This is a crisis blog.
There are 5 items with 5 dotted links: Item 1 is
about the last part of the seven interviews that Chris Hedges had with
Robert Scheer (and I add some about intelligence);
item 2 is about an article in The
Intercept that one of the responses of the NSA is to do more against
"hackers"; item 3 is about a major hack of a U.S.
federal agency (not stopped by the NSA); item 4 is
about an article about Wikileaks, that published leaked TISA files; and
item 5 shows that Obama is already busy
helping to keep the NSA collecting everything.
Finally, a repeat from yesterday. Here is a remark on my
summaries: I know that since circa June
11, 2013the titles
of my Nederlogs are pretty unclear, basically because most days I
reviewed at least five articles (which I did not do
and I can only use the titles of the articles if I publish each
separately, which is simply too much trouble.
However, I did all of this year start my Nederlogs with a summary,
while I have collected all of these summaries in English News (aka: summaries). This will help
you to find out what the Nederlogs are about.
1. VIDEO: Robert Scheer to Chris Hedges: ‘I
Will Not Blame’
the American Masses for Imperialism (7/7)
item is an article by Natasha Hakimi Zapata on Truthdig:
As the title says, this
is the 7th from 7 parts of the interview that
Chris Hedges had with Robert Scheer. I am - again - quite
glad that someone
took the trouble to link in the videos and to prepare the texts: it is quite
important, at least for people who want to know
what happened and
who want to react rationally.
So, to start with, here is the video (from
the Real News) of part 7:
here is a selection from the text, after
telling you that part six is here, and you can also find there
to earlier parts:
present part 7 starts as follows (by Natasha Hakimi Zapata):
In the final
installment of the seven-part
interview on The Real News Network, Truthdig
Editor-in-Chief Robert Scheer and columnist Chris Hedges continue their
discussion about violence, this time with a focus on whether the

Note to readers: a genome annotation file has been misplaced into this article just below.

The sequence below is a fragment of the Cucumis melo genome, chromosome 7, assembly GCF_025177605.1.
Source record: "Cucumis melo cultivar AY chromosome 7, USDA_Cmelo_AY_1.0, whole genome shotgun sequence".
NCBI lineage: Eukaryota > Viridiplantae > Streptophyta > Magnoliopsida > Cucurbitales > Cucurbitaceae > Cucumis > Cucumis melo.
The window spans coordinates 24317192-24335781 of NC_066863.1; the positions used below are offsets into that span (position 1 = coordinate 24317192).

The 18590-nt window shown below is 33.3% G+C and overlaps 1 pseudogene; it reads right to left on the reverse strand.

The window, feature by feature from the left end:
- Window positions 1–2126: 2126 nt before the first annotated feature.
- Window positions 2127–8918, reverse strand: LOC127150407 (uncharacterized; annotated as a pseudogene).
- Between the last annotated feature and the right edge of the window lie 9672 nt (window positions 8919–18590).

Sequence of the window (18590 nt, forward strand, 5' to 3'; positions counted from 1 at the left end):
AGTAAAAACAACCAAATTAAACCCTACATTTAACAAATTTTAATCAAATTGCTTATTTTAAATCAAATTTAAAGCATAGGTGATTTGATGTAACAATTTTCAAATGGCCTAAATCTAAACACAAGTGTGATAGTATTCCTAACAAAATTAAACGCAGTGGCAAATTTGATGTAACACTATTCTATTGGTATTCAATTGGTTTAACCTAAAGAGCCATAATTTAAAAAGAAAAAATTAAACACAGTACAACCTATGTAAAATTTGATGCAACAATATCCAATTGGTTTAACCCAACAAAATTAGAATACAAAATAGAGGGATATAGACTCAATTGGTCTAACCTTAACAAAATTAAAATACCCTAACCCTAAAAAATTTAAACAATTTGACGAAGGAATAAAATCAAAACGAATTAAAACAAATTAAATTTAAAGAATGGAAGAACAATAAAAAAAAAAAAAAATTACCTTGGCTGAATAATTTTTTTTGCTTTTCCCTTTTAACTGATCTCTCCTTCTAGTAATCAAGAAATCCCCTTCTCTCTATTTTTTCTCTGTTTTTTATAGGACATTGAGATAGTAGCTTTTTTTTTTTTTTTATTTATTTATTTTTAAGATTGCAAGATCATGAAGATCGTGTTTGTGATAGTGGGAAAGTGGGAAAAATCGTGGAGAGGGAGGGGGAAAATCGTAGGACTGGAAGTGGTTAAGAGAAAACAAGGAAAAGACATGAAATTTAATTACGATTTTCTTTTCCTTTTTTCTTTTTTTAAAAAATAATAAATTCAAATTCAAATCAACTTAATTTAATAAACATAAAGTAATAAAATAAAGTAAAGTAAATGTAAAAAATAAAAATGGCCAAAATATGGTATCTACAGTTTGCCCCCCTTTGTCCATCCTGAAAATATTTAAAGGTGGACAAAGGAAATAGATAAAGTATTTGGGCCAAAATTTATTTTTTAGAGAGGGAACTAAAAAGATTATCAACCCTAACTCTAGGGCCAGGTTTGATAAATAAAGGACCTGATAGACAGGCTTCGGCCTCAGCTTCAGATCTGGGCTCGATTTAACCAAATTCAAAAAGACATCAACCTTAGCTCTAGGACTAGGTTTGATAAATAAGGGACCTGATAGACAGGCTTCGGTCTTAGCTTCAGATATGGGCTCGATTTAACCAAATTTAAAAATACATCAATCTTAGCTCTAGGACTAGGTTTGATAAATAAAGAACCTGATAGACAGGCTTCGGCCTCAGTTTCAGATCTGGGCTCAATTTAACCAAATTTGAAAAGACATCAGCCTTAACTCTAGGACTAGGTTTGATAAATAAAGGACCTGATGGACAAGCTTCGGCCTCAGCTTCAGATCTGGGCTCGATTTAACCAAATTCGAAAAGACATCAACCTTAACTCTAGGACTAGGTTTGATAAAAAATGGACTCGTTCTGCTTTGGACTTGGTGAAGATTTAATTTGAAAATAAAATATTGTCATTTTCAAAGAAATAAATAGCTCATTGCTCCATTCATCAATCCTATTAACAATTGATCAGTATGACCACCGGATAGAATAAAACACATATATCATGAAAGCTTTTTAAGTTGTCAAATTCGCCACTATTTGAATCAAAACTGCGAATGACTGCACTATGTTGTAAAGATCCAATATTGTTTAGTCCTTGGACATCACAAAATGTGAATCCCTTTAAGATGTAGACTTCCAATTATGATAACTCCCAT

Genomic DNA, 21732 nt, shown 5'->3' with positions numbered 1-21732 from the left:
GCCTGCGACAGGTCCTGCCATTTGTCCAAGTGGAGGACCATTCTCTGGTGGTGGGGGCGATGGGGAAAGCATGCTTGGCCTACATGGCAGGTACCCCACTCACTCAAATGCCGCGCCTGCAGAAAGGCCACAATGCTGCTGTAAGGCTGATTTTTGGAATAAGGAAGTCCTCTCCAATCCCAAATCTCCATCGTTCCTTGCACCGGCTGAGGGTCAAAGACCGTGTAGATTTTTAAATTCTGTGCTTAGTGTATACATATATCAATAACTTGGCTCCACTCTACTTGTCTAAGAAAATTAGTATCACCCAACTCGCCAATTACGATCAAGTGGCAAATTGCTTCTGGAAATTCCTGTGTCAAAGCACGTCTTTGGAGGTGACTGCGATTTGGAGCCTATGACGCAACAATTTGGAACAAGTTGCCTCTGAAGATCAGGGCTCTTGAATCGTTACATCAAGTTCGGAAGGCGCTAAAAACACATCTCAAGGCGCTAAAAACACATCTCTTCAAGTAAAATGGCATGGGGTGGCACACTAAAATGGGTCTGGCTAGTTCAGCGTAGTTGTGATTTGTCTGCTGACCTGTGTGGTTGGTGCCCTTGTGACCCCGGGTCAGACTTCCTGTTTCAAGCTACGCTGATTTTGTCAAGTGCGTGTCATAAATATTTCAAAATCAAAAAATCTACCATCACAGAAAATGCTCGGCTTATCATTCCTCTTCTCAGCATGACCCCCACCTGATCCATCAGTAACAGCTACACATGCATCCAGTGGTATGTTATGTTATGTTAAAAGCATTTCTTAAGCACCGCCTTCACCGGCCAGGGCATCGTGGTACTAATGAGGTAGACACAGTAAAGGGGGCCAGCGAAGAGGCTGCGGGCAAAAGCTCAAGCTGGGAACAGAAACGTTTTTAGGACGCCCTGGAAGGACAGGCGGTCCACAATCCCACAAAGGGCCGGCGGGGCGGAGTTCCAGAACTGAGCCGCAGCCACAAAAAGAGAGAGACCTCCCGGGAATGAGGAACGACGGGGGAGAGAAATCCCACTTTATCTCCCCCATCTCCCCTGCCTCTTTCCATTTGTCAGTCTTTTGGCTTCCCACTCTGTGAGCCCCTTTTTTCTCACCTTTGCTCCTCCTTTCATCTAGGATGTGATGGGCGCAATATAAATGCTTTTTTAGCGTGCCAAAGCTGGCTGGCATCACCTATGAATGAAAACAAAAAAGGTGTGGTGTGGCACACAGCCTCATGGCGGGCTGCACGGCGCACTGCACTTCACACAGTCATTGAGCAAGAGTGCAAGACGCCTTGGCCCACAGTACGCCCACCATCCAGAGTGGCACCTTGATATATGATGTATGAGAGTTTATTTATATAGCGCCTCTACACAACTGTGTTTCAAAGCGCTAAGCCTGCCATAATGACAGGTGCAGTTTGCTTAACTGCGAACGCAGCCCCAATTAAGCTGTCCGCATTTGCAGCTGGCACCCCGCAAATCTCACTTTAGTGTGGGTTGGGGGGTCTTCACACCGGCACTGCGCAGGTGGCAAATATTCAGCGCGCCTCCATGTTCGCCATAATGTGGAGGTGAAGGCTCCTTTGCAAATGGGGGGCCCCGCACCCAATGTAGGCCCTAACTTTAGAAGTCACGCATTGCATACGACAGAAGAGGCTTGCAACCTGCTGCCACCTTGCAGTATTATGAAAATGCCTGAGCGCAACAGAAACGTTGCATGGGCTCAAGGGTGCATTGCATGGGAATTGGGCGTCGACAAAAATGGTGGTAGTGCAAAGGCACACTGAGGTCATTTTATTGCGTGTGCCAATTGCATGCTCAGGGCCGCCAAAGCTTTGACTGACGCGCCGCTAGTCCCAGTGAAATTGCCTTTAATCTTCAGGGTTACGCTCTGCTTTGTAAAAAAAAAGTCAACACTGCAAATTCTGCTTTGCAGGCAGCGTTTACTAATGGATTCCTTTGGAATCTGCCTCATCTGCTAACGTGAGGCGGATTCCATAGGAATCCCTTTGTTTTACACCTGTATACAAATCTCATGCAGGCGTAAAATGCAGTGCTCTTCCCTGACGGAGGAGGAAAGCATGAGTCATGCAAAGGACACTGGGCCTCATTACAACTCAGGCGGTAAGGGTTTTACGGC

American masses benefited from imperialism. Drawing on personal
experience as well as ideology, the two get into an illuminating
conversation that highlights how, though as journalists and activists
they ultimately work toward the same ends, their fundamental
understanding of American society is in many ways at odds.
Yes, indeed. I agree
that "they ultimately work
toward the same ends" while
also "their fundamental
understanding of American society is in many ways at odds".
As far as I am concerned, I also like both, though ultimately,
while I think I understand Chris Hedges fairly well, and I have been
born in a quite Marxist
family, I am neither a Marxist nor a socialist, nor
indeed - as Chris Hedges is -
a Christian or indeed a religious
believer, for which reasons, since I also still am morally
a leftist, I mostly side with Robert Scheer, who seems to share my
basic disagreements with Chris Hedges, while admiring his courage and
I also agree with.
Indeed, while I do not know much about how Robert Scheer got his
seems fairly likely that he has - as I have - a fairly skeptical
attitude to politics
(for they are certainly not - for the fast majority who engage in these
activities somehow - rationally or scientifically
This is still from Natasha Hakimi Zapata's introduction, and starts
with her "Take a look at the
beginning of their exchange:"
HEDGES: I would disagree